Hong Kong Chief Executive Carrie Lam reiterated that her government would not set up an independent commission of inquiry to investigate police actions—a core demand that protesters have continually asserted since June.
At a press conference on Aug. 27, when asked by a reporter whether she would consider exercising the Emergency Regulations Ordinance to resolve the crisis—a law that grants the chief executive broad powers to make arrests, stop communications, and issue punishment during “occasions of emergency or public danger”—Lam’s vague response ignited debate among Hongkongers.
Ronny Tong, an adviser to the Hong Kong government’s cabinet, earlier made public comments suggesting that Lam could use the Ordinance to declare a state of emergency and ban all demonstrations. Under the Ordinance, anyone found in violation of rules could be punished with two years imprisonment.
After Lam delivered her statement, in which she stressed that her proposed platform for dialogue with protesters would be the solution to resolve an ongoing crisis stemming from opposition to a controversial extradition bill, a reporter posed the question about the Ordinance.
She did not deny or confirm whether she would invoke the law, only pointing out that her government would consider all “existing laws.”
“All of Hong Kong’s laws, if they can provide a rule of law measure to stop the violence and chaos, the government has the responsibility to look at it,” Lam said.
Lam stressed that she has been meeting with different sectors of society to seek dialogue.
Local media reported that she met with 19 unnamed individuals at the Government House, the chief executive’s residence, on Aug. 24.
Hong Kong newspaper Apple Daily also reported that Lam met with about 20 youths aged between 20 to 30 at the Youth Square building on Aug. 26. The meeting was arranged by Beijing’s representative office in Hong Kong, the Liaison Office. She was accompanied by Kevin Yeung, the Secretary of Education, and Lau Kong-wah, the Secretary of Home Affairs, as well as unidentified members of the Liaison Office.
Lam again reiterated that the city’s police internal watchdog, the Independent Police Complaints Council, will review police use of force in recent demonstrations; thus, establishing an independent commission wouldn’t be suitable. Protesters have said they believe the internal watchdog would not be sufficiently impartial in making judgments.
Lam denied claims that she rejected forming the commission due to opposition from the police force.
The pan-democracy camp in the city’s legislature held a press conference after Lam’s latest remarks, where they raised the alarm on Lam’s vague response regarding the emergency ordinance.
Democracy Party lawmaker Helena Wong said if Lam were to carry out the emergency ordinance, that would spell the end of freedom of press and communications in Hong Kong, since the ordinance grants the chief executive the power to control and suppress publications, texts, images, and communications.
Lawmaker Claudia Mo elaborated that Lam would also have the power to ban the use of the LIHKG online forum and messaging app Telegram—two communication tools widely used by protesters to share information and organize events.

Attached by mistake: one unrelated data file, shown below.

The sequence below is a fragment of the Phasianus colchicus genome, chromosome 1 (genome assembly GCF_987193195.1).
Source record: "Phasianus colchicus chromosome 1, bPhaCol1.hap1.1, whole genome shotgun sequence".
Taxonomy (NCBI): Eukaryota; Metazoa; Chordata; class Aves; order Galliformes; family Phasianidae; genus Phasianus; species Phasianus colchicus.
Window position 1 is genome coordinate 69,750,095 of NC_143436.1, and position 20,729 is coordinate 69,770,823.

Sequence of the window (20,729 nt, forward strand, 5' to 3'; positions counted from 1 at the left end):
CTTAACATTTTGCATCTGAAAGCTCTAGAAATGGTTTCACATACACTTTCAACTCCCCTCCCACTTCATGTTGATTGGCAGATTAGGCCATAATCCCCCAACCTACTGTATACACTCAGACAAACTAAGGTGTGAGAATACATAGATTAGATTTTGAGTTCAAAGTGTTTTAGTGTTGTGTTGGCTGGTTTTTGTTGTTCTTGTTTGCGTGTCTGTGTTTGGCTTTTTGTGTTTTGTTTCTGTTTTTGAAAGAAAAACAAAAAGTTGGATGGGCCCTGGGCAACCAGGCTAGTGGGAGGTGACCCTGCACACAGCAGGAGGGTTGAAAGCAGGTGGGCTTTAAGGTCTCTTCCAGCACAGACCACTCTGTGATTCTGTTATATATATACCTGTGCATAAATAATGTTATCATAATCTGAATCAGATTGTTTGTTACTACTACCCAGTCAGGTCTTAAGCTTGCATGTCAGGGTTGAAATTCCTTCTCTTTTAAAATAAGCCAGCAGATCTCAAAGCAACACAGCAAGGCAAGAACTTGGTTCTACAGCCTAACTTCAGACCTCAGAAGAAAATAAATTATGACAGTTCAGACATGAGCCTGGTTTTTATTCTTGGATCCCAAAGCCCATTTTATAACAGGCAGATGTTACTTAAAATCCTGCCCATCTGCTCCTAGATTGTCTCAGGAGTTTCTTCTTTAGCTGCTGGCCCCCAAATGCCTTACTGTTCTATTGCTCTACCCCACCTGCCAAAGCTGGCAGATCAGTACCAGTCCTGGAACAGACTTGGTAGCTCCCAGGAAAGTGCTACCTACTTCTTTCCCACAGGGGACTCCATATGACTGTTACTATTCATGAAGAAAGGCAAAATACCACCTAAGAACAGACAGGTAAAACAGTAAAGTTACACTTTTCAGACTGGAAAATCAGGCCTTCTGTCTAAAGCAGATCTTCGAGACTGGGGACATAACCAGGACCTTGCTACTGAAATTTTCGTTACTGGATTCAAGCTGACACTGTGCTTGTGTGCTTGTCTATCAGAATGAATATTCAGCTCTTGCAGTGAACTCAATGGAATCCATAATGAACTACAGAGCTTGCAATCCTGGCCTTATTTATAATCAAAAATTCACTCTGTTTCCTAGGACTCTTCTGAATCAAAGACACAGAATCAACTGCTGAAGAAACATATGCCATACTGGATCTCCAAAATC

If the law were to be invoked, Mo said that Lam would have unlimited power to rule over the city like “a dictator.”
Civic Party lawmaker Kwok Ka-ki warned that the law could have a detrimental impact on the city’s stock market and real estate, as foreign investors would flee.
Meanwhile, lawmaker Andrew Wan said that it would officially mean the end of “one country, two systems,” the model under which Beijing promised to rule Hong Kong while granting a high degree of autonomy after the city was transferred from British to Chinese rule in 1997.
Ongoing protests stem from many Hongkongers’ fears that an extradition bill—which would allow the Chinese regime to transfer individuals to be trialed in mainland China—would further erode the city’s autonomy and endanger its independent judiciary.
On the streets of Hong Kong, many expressed disappointment in Lam’s response.
“I think the government should do more to resolve this matter, but [it’s] just blaming the protesters,” said Derek Chan, a lawyer.
He believed that the lack of universal suffrage in the city’s elections was “the root problem.”
“Hong Kong people don’t have the right to choose their leader. And if their leader has done something wrong, they cannot vote them down,” he said. Currently, the chief executive is voted in by an electoral committee comprising of pro-Beijing elites. Candidates are also hand-picked by Beijing.
Lawmaker James To, who held a press conference to explain what he and his colleagues in the legislature discussed while on a recent trip to the United States to attend a forum organized by the Department of State, said that the emergency ordinance would likely impact the city’s special trading privileges.
Currently, the United States views Hong Kong as a separate entity from mainland China in matters of trade, commerce, and investments. U.S. lawmakers have introduced a bill that proposes making Hong Kong’s special trading status contingent on the issuance of an annual certification of Hong Kong’s autonomy. To said that at the forum, a number of U.S. lawmakers expressed support for passing the bill.
He predicted that implementing the emergency law would invite censure from the United States, thus adding more political pressure on Beijing.
Joshua Wong, a local pro-democracy activist, urged world governments to condemn the potential use of this ordinance.
“It is a de facto Martial Law…it might be more detrimental than Chinese troops marching into the city. The world has anticipated the use of PLA [People’s Liberation Army, the official name of the Chinese military] in Hong Kong, but has never imagined Press Freedom & Property rights will one day vanish into thin air,” Wong said on Twitter.
Jeremy Sandberg contributed to this report.